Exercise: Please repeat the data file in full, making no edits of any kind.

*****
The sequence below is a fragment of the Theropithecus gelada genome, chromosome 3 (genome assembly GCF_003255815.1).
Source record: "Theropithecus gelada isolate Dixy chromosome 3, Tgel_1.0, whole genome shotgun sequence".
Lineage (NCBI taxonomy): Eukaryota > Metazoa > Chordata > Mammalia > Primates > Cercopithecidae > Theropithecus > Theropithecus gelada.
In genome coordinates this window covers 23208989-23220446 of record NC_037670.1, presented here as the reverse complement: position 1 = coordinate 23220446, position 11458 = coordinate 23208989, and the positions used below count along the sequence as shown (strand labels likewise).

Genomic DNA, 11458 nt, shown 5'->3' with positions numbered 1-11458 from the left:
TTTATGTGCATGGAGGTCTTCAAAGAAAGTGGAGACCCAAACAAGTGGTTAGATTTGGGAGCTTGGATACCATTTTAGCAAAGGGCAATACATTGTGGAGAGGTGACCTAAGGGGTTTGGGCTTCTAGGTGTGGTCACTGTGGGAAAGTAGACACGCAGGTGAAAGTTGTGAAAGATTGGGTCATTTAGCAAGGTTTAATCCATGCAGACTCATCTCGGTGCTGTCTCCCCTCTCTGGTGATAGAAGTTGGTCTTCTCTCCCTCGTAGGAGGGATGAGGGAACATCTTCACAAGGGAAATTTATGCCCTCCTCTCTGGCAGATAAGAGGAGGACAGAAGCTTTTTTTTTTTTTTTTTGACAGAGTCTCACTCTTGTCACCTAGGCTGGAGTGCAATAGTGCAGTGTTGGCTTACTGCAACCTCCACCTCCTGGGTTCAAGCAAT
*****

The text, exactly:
The sequence below is a fragment of the Theropithecus gelada genome, chromosome 3 (genome assembly GCF_003255815.1).
Source record: "Theropithecus gelada isolate Dixy chromosome 3, Tgel_1.0, whole genome shotgun sequence".
Lineage (NCBI taxonomy): Eukaryota > Metazoa > Chordata > Mammalia > Primates > Cercopithecidae > Theropithecus > Theropithecus gelada.
In genome coordinates this window covers 23208989-23220446 of record NC_037670.1, presented here as the reverse complement: position 1 = coordinate 23220446, position 11458 = coordinate 23208989, and the positions used below count along the sequence as shown (strand labels likewise).

Genomic DNA, 11458 nt, shown 5'->3' with positions numbered 1-11458 from the left:
TTTATGTGCATGGAGGTCTTCAAAGAAAGTGGAGACCCAAACAAGTGGTTAGATTTGGGAGCTTGGATACCATTTTAGCAAAGGGCAATACATTGTGGAGAGGTGACCTAAGGGGTTTGGGCTTCTAGGTGTGGTCACTGTGGGAAAGTAGACACGCAGGTGAAAGTTGTGAAAGATTGGGTCATTTAGCAAGGTTTAATCCATGCAGACTCATCTCGGTGCTGTCTCCCCTCTCTGGTGATAGAAGTTGGTCTTCTCTCCCTCGTAGGAGGGATGAGGGAACATCTTCACAAGGGAAATTTATGCCCTCCTCTCTGGCAGATAAGAGGAGGACAGAAGCTTTTTTTTTTTTTTTTTGACAGAGTCTCACTCTTGTCACCTAGGCTGGAGTGCAATAGTGCAGTGTTGGCTTACTGCAACCTCCACCTCCTGGGTTCAAGCAAT